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KitKat Kids in the Gulf

May 29, 2008 by  


By Sumayyah Meehan, MMNS

Blame it on the booming oil sector and disposable income of residents in rich Gulf States, misinformation about living a healthy lifestyle or plain old laziness. But no matter what the reason, the waistlines of children across the GCC are getting bigger. According to a recent study, 20% of children in Dubai are overweight, with another 12% being obese already. Experts agree that other Gulf nations have similar, if not worse, statistics. So why are kids getting so fat in the Gulf? You can blame it on America. That’s right! The World’s fattest nation has categorically exported its’ fast-food values to the rest of the World who are eating it up with open wallets and hungry mouths.

Whoppers, Big Macs and the Super-Sized lifestyle took root in the Middle East several years ago when Western franchises began opening their doors, but only now are we seeing the gargantuan effects. Most families eat out 3 or 4 times a week. Money is not an object in most GCC nations and the fast-food ethos is what most people live by in the unforgiving desert region. It’s simply easier for parents to swing by the local fast-food joint or call in an order rather than to slave over a hot stove when the temperatures outside are scalding in the summer months. Kids in the Gulf today are nothing like their pint-sized ancestors who used to herd camels and go pearl diving. These days’ kids are hooked up to whichever electronic device is the most popular whether it is the fashionable iPod or Sony’s sleek new PSP. There is a severe lack of exercise amongst children in the Gulf who would much rather lead a sedentary lifestyle while sitting in the cool air-conditioned confines of their homes.

Who can blame them? More than 70% of women living in the Gulf are overweight or obese with Gulf men following right behind at a staggering 50%. Parents are not setting proper examples for their children by ignoring the basics of proper health and fitness. Most adults in the Gulf have jobs that require little or no exertion in our modern World. And they often earn higher incomes than their parents did and let’s not forget about the perks of surplus oil revenues. Almost all GCC countries share the wealth with their citizens in one way or another whether it is through cash gifts or a reduced cost of living for the basics like rent or utilities. As a result, parents have more money to splurge on all the goodies their kids see via commercials on TV and the slick junk food ads in printed publications.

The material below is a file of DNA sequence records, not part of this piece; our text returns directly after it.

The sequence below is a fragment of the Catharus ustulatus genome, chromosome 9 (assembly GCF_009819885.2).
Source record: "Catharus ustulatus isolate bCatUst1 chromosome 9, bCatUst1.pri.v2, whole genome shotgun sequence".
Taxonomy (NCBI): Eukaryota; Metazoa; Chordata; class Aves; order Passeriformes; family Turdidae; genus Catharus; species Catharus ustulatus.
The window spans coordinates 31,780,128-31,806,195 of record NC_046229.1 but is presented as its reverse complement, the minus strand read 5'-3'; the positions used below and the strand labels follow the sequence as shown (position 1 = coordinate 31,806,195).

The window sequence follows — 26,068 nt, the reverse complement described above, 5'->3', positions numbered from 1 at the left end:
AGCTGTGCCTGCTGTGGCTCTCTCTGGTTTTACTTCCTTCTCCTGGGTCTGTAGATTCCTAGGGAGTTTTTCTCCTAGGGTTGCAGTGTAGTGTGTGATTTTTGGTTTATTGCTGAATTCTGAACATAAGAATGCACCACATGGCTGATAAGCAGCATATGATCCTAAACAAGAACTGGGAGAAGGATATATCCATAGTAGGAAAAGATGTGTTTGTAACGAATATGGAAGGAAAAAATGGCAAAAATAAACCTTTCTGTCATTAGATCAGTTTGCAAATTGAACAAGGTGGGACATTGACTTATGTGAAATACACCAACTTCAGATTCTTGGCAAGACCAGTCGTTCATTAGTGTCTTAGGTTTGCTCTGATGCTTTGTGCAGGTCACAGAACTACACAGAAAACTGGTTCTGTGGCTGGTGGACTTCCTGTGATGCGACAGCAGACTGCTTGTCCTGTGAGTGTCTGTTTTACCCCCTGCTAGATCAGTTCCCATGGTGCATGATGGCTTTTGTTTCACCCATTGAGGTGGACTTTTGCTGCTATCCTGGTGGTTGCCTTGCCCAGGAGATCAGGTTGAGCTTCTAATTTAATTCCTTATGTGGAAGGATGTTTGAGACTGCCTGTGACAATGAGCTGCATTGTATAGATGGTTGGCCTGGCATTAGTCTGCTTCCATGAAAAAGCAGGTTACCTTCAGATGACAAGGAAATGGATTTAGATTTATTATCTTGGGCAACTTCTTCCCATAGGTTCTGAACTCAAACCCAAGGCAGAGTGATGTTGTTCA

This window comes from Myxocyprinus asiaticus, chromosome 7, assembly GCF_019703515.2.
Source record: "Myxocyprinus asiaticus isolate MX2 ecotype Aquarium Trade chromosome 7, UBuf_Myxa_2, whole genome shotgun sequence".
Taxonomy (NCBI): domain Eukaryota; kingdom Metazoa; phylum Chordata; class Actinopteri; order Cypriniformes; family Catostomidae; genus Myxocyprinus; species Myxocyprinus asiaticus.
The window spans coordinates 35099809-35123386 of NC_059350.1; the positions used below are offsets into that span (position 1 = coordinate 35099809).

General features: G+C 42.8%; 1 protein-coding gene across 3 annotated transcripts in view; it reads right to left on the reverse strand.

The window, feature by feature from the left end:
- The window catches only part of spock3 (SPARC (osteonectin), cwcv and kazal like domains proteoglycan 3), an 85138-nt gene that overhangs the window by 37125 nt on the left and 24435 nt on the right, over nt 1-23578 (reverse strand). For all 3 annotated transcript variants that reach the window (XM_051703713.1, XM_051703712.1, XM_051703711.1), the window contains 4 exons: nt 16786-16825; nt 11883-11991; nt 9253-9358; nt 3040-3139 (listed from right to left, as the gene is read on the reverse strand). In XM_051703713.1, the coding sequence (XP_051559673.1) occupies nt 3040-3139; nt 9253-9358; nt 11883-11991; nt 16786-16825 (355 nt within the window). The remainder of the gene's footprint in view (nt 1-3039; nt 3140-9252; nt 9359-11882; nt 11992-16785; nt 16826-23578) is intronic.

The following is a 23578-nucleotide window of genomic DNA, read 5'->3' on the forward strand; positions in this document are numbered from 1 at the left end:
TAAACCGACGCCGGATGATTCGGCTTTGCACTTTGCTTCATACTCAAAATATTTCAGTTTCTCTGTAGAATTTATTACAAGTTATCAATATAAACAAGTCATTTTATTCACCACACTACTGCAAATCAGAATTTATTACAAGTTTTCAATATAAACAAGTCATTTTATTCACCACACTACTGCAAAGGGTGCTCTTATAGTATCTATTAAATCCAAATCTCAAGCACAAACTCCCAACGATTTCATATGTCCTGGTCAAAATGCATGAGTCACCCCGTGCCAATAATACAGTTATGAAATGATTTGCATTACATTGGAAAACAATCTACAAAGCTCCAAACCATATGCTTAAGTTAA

Overweight children bear their weight as a burden straight into adulthood where they suffer from a full range of health issues including heart disease, diabetes and hypertension. As a result of their weight, they might not be able to fully contribute to the societies in which they live and will be a burden quite often living off of social welfare systems, as they will not be healthy enough to hold down a full-time job.

Scientists estimate that obesity among children around the World will go up substantially over the next couple of years. Researchers approximate that by the year 2010, 50% of all children living in North and South America will be overweight with 38% of kids in the EU following suit. The rest of the World does not bode much better with Asia and the Middle East also expected to show an increase in the rate of obesity amongst children by 2010. For example, scientists estimate that in China, for example, 1 out of every 5 children will be overweight. The effect of the projected obesity rates are devastating with doctors saying that children living today with have a lower life expectancy than their parents.

Some Gulf nations are, however, starting to take notice of the bulging bellies of their populations. In Dubai, for example, numerous schools have proposed sending letters to parents of overweight students warning them of the effects of obesity on their health. And in Kuwait, the government is currently considering banning adverts for junk foods in the local press and on TV. Hopefully, other nations in the GCC will follow suit and encourage a more healthful way of life for residents.

 

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